As I previously mentioned in this post – I love fountain pens and the effects that various inks have on different kinds of paper.
Typically, cheap paper just absorbs ink and causes all kinds of nasty effects like feathering (where the line bleeds out and becomes feathered and not clean) and bleed through (where the paper can’t take the ink and it just soaks right through.
When this happens, the other properties of the inks get lost.
But get decent paper and something else happens..
You need a certain kind of paper to show ink properties to their fullest splendour. Japanese papers seem to have it totally nailed.
Tomoe River paper, Life Kappan Note paper and the various papers from Midori to name a few are perfect for bringing out the best in your inks.
Firstly, shading. When you write with a pen, the flow of the ink varies with stroke and leaves pleasing variation of saturation. I just dipped a nib into all of my inks, so some of the flow was imperfect – but you see the effect. On crappy paper, you wont see this as the ink will absorb into the paper too much. With good quality paper like Leuchtturm 1917 or Rhodia, it’s designed to cope and the effect is lovely. Why would you write in copier paper with a biro ever again after knowing your writing could look more like this!
Next – sheen. This effect is where the paper type makes the most difference. If the paper is too absorbent, then you wont see any of this. This is on Midori light paper (which is similar to Tomoe River paper) – its very thin, so much so that you wouldn’t believe it would take fountain pen ink at all, but it’s designed for it and although you cant write on both sides (it’s too translucent) – the writing experience is amazing and brings out any sheen in an ink.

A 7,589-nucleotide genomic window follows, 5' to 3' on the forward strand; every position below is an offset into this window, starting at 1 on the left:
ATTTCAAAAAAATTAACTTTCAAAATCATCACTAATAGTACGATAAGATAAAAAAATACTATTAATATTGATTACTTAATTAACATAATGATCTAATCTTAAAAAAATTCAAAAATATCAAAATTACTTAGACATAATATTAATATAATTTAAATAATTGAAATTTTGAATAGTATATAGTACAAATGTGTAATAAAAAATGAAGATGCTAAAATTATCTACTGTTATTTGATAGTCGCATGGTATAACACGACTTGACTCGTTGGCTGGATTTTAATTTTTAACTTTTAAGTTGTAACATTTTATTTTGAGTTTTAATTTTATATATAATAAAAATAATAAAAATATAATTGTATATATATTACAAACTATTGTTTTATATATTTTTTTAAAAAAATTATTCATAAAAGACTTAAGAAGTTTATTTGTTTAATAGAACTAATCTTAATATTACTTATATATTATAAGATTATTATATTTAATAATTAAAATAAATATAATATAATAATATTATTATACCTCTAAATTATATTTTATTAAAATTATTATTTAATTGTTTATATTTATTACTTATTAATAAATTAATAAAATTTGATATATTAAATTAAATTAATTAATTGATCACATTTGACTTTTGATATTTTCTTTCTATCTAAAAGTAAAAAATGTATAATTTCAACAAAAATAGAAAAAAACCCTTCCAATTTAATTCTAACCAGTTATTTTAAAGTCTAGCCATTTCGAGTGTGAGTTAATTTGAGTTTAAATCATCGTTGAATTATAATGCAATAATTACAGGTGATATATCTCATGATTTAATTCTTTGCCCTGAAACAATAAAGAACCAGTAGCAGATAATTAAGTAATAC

I’ve mentioned Diamine Sargasso Sea before – it’s a deep purply blue that has a gorgeous metallic red sheen when it dries on good paper. You can see it a little on the word Sargasso above on Kappan Note paper, but write on Tomoe River or Midori Light paper and you get an effect that’s spellbinding.
The same goes for Pilot Iroshizuku Yama-Budo. On regular paper, it’s an even magenta. On this paper, it sheens a bright gold. It’s a beautiful nicely lubricated ink that has a habit of bleeding through even good paper like Rhodia, but use proper paper and it’s lovely. The sheen seems to occur on the edges as the ink dries, unlike the blues of Sargasso Sea or Yama-dori below where it occurs on the tail of letters. Beautiful.
Lastly, Sailor Jentle Yamo-Dori. It’s a teal coloured ink – wonderfully smooth writing and well behaved on almost all paper. It’s a beautiful colour on any medium, but use a wet broad or italic nib and the underlying red pigment starts to who through a little bit as a deep purple hue. On this special paper, it shines through as a vibrant metallic red, particularly where the pen stroke finishes on each letter.
So there you go. There are a ton of inks that do this – mostly blues – Diamine Majestic Blue and Sailor Jentle blue black nano pigment ink are also famous for it.
So put down the biro and copier paper and seek out something better, something more organic and more interesting. Buy some fountain pens and some good paper and see for yourself.
You don’t need to spend a fortune – I only have one expensive pen (thanks Jay), the rest are under $60 and most are in the $30 range. Just watch that your hobby doesn’t spiral out of control.
Just one more pen is okay, right?
I’ve actually never come across a post about ink, paper and pens, but after reading it I feel like using my forgotten fountain pen again!
You’ve got an unusual and interesting hobby 🙂 cool post and nice handwriting!